Right now, there’s a voluntary pact between eight major U.S. companies, including DuPont, to “virtually” eliminate the use of PFOA by 2015. The pact was put together by the Environmental Protection Agency. The goal is to drastically reduce the shocking extent to which PFOA shows up everywhere (pizza boxes are another offender).
According to DuPont’s spokeswoman, Janet E. Smith, “DuPont has commercialized new alternatives that are made with short chain chemistry that cannot break down into PFOA.”
On the flip side, Leann Brown, press secretary for the Environmental Working Group (EWG), points out “Had DuPont done sufficient human safety testing before bringing this product into commerce, they would have found this chemical was unfit for commercial production and use.”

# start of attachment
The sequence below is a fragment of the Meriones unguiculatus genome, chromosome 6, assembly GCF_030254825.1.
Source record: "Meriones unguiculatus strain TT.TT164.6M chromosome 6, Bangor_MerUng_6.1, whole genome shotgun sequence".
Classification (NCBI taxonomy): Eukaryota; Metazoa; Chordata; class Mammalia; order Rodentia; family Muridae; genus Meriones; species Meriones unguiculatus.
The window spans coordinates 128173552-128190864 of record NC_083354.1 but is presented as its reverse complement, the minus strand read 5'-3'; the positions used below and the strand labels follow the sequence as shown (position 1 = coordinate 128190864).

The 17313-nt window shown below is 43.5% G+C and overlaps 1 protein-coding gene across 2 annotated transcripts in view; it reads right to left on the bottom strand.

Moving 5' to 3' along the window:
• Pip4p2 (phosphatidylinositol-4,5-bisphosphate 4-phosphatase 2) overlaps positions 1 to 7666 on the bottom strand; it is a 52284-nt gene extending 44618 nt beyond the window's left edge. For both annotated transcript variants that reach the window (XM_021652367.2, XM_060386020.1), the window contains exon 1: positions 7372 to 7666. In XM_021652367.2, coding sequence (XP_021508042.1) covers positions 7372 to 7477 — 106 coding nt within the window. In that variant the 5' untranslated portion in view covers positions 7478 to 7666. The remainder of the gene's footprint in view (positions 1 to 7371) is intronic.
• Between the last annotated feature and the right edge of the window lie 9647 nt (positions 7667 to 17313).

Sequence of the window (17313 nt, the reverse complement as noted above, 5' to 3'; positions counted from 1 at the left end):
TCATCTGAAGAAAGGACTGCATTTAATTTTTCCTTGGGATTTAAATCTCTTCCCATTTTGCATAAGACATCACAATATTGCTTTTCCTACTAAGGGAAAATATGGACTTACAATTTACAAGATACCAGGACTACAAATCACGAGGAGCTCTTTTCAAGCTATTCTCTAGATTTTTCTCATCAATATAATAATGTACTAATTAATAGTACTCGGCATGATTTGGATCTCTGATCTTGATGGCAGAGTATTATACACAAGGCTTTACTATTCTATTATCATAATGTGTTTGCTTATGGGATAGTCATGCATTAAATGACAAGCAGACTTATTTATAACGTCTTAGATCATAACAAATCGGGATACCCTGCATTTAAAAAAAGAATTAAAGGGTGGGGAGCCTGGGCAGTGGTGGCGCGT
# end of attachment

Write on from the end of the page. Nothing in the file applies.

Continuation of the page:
The American Cancer Society points out there is very little data about the ability of PFOA to cause cancer, but also states the major U.S. health agencies have not formally evaluated PFOA and its connection to cancer. And keep in mind, DuPont isn’t the only offender that’s been using this chemical, though it’s the only current American maker of PFOA. Loads of companies overseas continue to produce and use it.
There may not be any formal study results, but all signs point in that direction. If you ask me, it’s not worth waiting around for a bureaucratic process to tell us what we already know. Although sadly, this doesn’t help the fact that it’s probably already in your bloodstream. PFOA has even been found in the blood of marine life and Arctic polar bears.
All you can really do at this point is make an effort to avoid the stuff as much as possible. This means staying away from Teflon-coated cookware, or anything that’s heat-resistant or non-stick. Clothes are also possible offenders, so avoid buying anything labeled wrinkle-free, stain-resistant, or waterproof.
If you have a hankering for popcorn, here’s good news: You can pop ordinary kernels in your microwave in a simple, chemical-free, brown paper bag. In the meantime, I’ll be watching for updates from DuPont as it phases out the chemical. And I’ll be hoping someday for a global phase-out.
Lee Euler Publisher